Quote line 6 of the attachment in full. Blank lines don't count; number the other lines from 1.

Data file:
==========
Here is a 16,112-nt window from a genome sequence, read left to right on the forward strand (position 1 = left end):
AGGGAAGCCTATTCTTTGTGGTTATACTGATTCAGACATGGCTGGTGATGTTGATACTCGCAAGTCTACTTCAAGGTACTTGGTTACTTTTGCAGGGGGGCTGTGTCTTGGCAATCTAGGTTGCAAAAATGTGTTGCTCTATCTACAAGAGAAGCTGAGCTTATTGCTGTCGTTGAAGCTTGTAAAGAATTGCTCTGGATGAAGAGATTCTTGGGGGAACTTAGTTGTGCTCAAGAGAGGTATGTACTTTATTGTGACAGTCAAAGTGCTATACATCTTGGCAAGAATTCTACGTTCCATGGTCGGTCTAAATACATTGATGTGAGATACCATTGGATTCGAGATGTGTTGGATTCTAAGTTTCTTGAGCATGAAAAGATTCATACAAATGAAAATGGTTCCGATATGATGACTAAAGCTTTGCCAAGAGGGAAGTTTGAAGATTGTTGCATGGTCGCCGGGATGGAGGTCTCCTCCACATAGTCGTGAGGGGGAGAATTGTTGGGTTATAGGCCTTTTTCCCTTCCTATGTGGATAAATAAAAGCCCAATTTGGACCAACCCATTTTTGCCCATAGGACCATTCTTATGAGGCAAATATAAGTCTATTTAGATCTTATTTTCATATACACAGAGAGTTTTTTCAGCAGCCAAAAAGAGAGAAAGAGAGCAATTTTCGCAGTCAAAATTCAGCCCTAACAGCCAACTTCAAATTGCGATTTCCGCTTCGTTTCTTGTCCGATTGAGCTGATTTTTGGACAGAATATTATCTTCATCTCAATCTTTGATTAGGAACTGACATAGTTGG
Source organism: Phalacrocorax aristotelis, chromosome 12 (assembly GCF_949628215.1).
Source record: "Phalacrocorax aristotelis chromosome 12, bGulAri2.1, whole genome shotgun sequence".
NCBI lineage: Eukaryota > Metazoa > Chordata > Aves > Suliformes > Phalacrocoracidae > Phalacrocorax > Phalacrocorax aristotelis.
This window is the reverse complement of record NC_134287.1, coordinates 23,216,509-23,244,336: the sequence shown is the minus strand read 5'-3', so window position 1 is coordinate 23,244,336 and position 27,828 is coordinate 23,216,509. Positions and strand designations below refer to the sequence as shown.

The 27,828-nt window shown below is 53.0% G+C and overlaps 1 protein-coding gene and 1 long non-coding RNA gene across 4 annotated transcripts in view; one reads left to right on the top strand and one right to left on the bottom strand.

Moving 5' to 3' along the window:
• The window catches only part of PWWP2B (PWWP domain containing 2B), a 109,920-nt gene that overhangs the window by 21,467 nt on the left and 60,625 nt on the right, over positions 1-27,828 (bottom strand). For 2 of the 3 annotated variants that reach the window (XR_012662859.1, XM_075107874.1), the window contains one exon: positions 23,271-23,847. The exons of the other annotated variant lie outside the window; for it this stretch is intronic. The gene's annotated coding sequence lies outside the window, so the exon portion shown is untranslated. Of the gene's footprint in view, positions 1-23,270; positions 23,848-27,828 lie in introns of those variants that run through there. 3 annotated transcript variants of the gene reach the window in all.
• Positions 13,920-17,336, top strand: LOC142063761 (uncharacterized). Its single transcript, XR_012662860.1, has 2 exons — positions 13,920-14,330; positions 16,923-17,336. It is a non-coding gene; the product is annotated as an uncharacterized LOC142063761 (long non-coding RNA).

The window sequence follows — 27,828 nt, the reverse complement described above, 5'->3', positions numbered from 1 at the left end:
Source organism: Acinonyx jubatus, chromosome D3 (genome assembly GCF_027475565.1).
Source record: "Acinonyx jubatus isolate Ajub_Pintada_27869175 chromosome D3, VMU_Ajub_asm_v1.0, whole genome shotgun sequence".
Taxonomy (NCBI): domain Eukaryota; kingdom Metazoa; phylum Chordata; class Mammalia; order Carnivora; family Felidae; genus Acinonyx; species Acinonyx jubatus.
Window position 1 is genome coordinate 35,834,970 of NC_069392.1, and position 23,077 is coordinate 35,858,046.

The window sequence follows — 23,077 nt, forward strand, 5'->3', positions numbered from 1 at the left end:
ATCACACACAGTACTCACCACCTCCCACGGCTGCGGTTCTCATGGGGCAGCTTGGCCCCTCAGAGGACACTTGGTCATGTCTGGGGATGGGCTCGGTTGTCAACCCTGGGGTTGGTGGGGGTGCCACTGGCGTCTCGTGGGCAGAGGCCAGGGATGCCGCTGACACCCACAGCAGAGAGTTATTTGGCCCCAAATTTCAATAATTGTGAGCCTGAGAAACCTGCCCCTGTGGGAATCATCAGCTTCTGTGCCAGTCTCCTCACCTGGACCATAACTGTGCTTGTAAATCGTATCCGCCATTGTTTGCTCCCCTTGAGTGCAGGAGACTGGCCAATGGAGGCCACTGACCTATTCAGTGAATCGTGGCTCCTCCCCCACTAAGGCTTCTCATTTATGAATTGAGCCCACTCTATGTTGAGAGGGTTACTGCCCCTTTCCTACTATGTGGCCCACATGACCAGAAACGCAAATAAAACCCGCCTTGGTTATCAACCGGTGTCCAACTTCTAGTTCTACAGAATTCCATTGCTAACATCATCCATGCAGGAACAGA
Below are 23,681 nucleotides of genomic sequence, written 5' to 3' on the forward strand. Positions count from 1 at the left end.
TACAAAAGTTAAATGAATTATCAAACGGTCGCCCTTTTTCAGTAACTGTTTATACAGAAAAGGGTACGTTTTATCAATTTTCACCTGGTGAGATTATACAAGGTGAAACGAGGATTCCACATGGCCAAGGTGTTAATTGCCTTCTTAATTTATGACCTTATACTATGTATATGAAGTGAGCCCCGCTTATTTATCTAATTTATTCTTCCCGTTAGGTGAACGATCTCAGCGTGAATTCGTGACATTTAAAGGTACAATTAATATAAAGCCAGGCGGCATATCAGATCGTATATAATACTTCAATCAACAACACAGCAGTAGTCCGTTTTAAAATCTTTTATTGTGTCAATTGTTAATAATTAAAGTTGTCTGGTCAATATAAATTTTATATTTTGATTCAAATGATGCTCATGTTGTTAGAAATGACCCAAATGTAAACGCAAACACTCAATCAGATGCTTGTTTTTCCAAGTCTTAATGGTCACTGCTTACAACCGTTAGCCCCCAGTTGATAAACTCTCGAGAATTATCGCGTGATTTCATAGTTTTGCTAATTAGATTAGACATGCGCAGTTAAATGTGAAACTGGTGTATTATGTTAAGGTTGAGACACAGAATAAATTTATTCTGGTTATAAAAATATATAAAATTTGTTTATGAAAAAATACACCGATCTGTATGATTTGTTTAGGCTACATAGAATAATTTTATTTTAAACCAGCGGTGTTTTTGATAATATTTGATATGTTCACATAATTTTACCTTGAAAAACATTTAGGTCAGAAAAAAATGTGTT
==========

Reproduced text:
This window is the reverse complement of record NC_134287.1, coordinates 23,216,509-23,244,336: the sequence shown is the minus strand read 5'-3', so window position 1 is coordinate 23,244,336 and position 27,828 is coordinate 23,216,509. Positions and strand designations below refer to the sequence as shown.